At a site near Trujillo, in Northwest Peru, archaeologists recently made a grisly find: the remains of more than 140 human children and 200 baby llamas. The site was part of the Chimú empire, a culture that dominated northwestern Peru until their conquest by the Inca in the late fifteenth century C.E. Sometime in the mid-fifteenth century, these children were all killed at about the same time, suggesting a deliberate sacrifice. It may be the largest child sacrifice ever discovered, anywhere.
Who were these children? What kind of lives did they lead? Evidence from other sacrifices provides some insight into the lives of those sacrificed and the circumstances of their deaths. Science writer Ann Gibbons describes how sacrificial mythology and iconography was common throughout many ancient cultures. In some cases, children were sacrificed in order to match the mythology. In Guatemala, several children’s remains were found buried with a Mayan King. They lived far from any war, so the children were probably not captives or war trophies, but instead were likely associated with the king during life and may have been intended to benefit his afterlife. It seems they were sacrificed in a manner parallel to mythological sacrifices to the maize god, or god of corn.
Sometimes, child sacrifices were very well treated. In 1999, the mummified remains of three Inca children, aged 15, 7, and 6, were found near the summit of a volcano in Northwest Argentina (the older girl came to be known as the Llullaillaco maiden, after the volcano). Researchers were able to infer that about a year before she died, the girl’s diet suddenly contained more meat and corn, indicating that she started receiving higher-end food than peasant children in their society normally would. All three children were in good health and well cared-for, and buried with gold and silver goods. According to Gibbons, it may well have been an honor to be chosen for sacrifice.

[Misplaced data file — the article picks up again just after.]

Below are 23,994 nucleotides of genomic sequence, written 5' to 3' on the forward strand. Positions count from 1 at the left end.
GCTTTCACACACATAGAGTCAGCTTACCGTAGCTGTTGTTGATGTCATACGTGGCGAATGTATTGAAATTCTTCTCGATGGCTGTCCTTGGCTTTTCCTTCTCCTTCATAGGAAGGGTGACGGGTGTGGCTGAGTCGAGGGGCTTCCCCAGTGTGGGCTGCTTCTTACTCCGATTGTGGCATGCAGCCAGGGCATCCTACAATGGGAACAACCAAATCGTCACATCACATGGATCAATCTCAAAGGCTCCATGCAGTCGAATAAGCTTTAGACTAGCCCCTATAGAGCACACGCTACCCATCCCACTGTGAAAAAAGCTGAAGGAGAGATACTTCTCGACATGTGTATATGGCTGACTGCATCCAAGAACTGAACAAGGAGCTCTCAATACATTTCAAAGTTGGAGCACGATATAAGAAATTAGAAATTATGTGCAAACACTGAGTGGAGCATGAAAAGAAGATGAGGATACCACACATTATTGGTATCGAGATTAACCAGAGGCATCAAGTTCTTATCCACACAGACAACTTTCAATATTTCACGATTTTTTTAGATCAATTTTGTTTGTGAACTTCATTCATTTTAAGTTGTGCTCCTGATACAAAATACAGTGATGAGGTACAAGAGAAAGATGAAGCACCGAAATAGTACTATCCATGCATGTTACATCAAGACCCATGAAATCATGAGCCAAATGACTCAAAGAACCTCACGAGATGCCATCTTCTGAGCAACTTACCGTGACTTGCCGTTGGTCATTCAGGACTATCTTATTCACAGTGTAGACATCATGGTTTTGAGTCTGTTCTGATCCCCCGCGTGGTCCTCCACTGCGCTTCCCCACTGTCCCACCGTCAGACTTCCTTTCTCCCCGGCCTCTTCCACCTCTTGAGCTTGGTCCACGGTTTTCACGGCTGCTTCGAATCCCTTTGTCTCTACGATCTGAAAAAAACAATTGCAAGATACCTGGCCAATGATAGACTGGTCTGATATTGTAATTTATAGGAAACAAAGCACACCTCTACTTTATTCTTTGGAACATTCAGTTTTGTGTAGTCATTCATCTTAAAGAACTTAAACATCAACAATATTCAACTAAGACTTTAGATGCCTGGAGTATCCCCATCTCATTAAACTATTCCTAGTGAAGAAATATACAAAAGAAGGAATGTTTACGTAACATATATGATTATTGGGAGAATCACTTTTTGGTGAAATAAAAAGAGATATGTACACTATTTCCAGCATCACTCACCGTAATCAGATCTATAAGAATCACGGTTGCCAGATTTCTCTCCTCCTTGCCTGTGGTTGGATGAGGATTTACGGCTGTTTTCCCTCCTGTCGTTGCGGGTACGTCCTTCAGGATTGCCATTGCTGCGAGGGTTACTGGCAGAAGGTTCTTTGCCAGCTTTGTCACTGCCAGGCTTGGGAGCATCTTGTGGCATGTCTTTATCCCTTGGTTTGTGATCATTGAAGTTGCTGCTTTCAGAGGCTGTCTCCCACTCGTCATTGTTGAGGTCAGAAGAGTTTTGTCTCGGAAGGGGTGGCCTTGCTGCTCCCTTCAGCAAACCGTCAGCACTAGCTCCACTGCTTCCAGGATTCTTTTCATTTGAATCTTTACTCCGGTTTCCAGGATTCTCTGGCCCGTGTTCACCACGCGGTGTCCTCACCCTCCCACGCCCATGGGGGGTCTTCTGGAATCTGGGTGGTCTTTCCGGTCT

Unsurprisingly, children were also sacrificed under darker circumstances. Before the Incas and the Chimú empire, a different group called the Wari was dominant in much of central and coastal Peru. According to bioarchaeologists Tiffiny A. Tung and Kelly J. Knudson, the Wari occasionally collected and processed heads, including childrens’ heads, to use as trophies. Analysis suggests that some of the children, and many of the adults, were not local. It could be that the heads were from prisoners of war, and maybe prisoners captured for the purpose. Some of the children may have been sacrificed.
But why were children, or anyone for that matter, sacrificed? Sacrifices often served a social or political purpose. According to Tung and Knudson, trophy heads may have been a projection of power and authority for the Wari rulers. As for the Inca, the remote resting place of the Llullaillaco maiden was carefully chosen. Some archaeologists believe that holding the sacrifice at the volcano’s summit served to impress, and help control, the Inca’s subjects.
The story behind the new mass death site is still a mystery. Archaeologists can only speculate about why these particular 140 children were sacrificed.